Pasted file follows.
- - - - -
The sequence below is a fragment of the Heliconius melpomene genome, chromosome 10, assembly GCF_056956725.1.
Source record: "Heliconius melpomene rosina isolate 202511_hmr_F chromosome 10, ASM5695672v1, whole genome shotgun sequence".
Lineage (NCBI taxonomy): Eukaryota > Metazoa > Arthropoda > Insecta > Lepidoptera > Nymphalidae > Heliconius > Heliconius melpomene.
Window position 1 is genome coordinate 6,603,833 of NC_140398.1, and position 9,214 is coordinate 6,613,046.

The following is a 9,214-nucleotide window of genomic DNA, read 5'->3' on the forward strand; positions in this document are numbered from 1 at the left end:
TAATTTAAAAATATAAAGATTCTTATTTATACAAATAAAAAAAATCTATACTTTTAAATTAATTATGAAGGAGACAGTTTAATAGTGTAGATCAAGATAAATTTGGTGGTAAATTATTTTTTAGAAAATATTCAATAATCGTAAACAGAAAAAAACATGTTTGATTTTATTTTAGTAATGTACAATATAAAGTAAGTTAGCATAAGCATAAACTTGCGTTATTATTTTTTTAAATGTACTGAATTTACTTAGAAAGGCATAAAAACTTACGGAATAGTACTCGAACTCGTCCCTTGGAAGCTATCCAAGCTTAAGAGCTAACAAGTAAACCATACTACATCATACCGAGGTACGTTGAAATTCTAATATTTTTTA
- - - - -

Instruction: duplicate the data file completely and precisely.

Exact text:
The sequence below is a fragment of the Heliconius melpomene genome, chromosome 10, assembly GCF_056956725.1.
Source record: "Heliconius melpomene rosina isolate 202511_hmr_F chromosome 10, ASM5695672v1, whole genome shotgun sequence".
Lineage (NCBI taxonomy): Eukaryota > Metazoa > Arthropoda > Insecta > Lepidoptera > Nymphalidae > Heliconius > Heliconius melpomene.
Window position 1 is genome coordinate 6,603,833 of NC_140398.1, and position 9,214 is coordinate 6,613,046.

The following is a 9,214-nucleotide window of genomic DNA, read 5'->3' on the forward strand; positions in this document are numbered from 1 at the left end:
TAATTTAAAAATATAAAGATTCTTATTTATACAAATAAAAAAAATCTATACTTTTAAATTAATTATGAAGGAGACAGTTTAATAGTGTAGATCAAGATAAATTTGGTGGTAAATTATTTTTTAGAAAATATTCAATAATCGTAAACAGAAAAAAACATGTTTGATTTTATTTTAGTAATGTACAATATAAAGTAAGTTAGCATAAGCATAAACTTGCGTTATTATTTTTTTAAATGTACTGAATTTACTTAGAAAGGCATAAAAACTTACGGAATAGTACTCGAACTCGTCCCTTGGAAGCTATCCAAGCTTAAGAGCTAACAAGTAAACCATACTACATCATACCGAGGTACGTTGAAATTCTAATATTTTTTA